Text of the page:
The fundamental issue is majority rule. Without a majority standard, you can't hold power accountable. It's a blight on democracy when an incumbent can be returned to office even though 60 percent of voters reject that candidate as their last choice....With ranked choice voting, we can uphold majority rule, make campaigns less negative and foster less partisan elections. Let's make democracy work for all of us.
Gov. Dean is right, of course. We in fact should fight for any majority system over plurality voting. Brazil is in the midst of a presidential runoff election because in the first round the leader won "only" 47% -- that's a higher percentage of the vote than likely to be earned by winners of some ten races for U.S. Senate and governor next week, but it's not a majority. Candidates still could have been "spoilers." So Brazil requires the top two to face off and uphold majority rule.
Ranked choice voting is called instant runoff voting because it accomplishes this goal in one efficient round of voting by allowing voter to rank indicate alternative "runoff" choices by ranking candidates first, second and third and then using those rankings to simulate a runoff. Traditional runoff elections are better than plurality voting, but they come with a price-tag: literally, as big cities and states with runoffs spend millions to administer them. In this era of grotesque big money politics, they also give a boost to money in the second election, especially in the zero-sum world of "if you lose, I win" negative attack ads. Turnout often plunges, especially when the runoff is for an office other than governor or mayor.
Ranked choice voting has been used in Australia for more than a century. It was used this month to elect the mayor of New Zealand's capital Wellington and in 1990 was key to Mary Robinson becoming Ireland's first woman president, vaulting her from second place. It's getting some fascinating use this November -- a first-ever general statewide election in North Carolina. Oakland is using ranked choice voting for the first time in an open seat race for mayor, as our other Bay Area cities like San Francisco, Berkeley and San Leandro. In fact, every November since 2004, it's been passed by the voters in at least one American city -- cities like Ferndale (MI) in 2004, Takoma Park (MD) in 2005, Minneapolis (MN) and Oakland (CA) in 2006, Sarasota (FL) in 2007, Memphis (TN) in 2008 and St. Paul (MN) in 2009. Portland (ME) has it on the ballot next week.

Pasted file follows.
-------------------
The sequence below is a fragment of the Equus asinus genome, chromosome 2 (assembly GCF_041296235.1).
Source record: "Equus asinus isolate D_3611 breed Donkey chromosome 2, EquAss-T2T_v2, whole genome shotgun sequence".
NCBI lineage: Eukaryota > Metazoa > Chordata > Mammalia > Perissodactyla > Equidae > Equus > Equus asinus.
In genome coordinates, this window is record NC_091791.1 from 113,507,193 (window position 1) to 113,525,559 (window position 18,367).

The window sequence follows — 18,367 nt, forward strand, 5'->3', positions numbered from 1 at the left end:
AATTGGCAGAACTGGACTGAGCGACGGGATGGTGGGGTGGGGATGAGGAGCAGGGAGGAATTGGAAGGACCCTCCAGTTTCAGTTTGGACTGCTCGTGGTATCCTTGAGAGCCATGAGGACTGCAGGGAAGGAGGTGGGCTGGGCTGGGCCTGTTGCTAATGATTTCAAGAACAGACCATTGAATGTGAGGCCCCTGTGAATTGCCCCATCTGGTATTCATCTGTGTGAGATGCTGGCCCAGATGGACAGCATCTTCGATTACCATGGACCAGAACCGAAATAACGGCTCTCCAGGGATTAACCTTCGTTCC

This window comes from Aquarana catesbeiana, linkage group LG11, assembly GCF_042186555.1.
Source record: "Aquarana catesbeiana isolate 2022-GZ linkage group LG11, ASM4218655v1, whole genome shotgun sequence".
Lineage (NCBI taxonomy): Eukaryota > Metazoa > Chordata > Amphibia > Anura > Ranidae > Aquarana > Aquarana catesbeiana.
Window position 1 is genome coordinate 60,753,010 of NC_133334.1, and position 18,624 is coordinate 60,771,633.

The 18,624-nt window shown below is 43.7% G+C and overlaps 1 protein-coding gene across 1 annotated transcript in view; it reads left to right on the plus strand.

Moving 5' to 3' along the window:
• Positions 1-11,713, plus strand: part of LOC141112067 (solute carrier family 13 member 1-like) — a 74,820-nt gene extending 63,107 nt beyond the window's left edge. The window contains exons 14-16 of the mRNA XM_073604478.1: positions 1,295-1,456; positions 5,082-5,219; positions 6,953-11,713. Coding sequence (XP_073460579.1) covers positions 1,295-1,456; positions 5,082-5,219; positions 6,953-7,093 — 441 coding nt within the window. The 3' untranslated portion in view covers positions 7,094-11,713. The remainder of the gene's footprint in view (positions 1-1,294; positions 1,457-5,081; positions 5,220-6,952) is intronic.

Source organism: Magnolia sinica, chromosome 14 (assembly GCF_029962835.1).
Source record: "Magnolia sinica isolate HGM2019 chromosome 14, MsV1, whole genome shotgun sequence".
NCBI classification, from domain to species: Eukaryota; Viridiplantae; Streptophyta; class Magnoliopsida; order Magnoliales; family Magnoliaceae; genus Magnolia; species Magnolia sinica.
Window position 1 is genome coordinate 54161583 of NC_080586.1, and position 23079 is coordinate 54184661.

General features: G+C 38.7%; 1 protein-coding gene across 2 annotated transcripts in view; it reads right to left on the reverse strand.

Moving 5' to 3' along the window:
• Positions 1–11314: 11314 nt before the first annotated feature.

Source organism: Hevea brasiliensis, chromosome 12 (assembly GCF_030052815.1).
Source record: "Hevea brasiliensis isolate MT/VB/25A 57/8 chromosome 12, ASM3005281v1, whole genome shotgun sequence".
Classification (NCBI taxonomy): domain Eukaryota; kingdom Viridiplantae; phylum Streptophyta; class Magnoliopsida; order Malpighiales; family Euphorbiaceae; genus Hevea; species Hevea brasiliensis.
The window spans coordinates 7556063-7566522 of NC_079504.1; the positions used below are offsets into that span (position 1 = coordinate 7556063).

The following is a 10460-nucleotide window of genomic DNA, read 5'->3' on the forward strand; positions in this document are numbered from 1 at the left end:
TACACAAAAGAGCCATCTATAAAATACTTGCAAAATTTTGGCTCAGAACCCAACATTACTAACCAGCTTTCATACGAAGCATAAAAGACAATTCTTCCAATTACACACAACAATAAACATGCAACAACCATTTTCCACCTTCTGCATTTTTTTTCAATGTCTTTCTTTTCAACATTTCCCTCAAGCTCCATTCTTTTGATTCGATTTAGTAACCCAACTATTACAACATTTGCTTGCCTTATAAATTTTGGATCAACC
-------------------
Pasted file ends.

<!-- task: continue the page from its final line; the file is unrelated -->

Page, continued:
Gov. Dean is not only in backing ranked choice voting. In 2002, a young state senator in Illinois introduced legislation to use RCV for primary elections: Barack Obama. That same year, Sen. John McCain taped a phone message for Alaska reformers seeking to win RCV for statewide elections. This year, Minnesota is seeing a slew of calls for ranked choice voting from several of that state's most respected leaders from across the spectrum.
I'll end by pasting in a fascinating set of poll numbers from my colleague Chris Marchsteiner's non-majority rule blog that help show how RCV works. In Colorado, Republican Dan Maes has seen is gubernatorial campaign implode. As his numbers have fallen, this fellow conservative Tom Tancredo of the Constitution Party has seen his numbers rise to the point that Democrat John Hickenlooper now is in a real contest- -- most Maes' backers supported Tancredo as a second choice, just as most Meek supporters back Crist as a second choice.
We can never make a perfect electoral system. No system is entirely "spoiler-free" or sure of electing a majority candidate. But never was the case for ranked choice voting clearer than in the last 24 hours in Florida.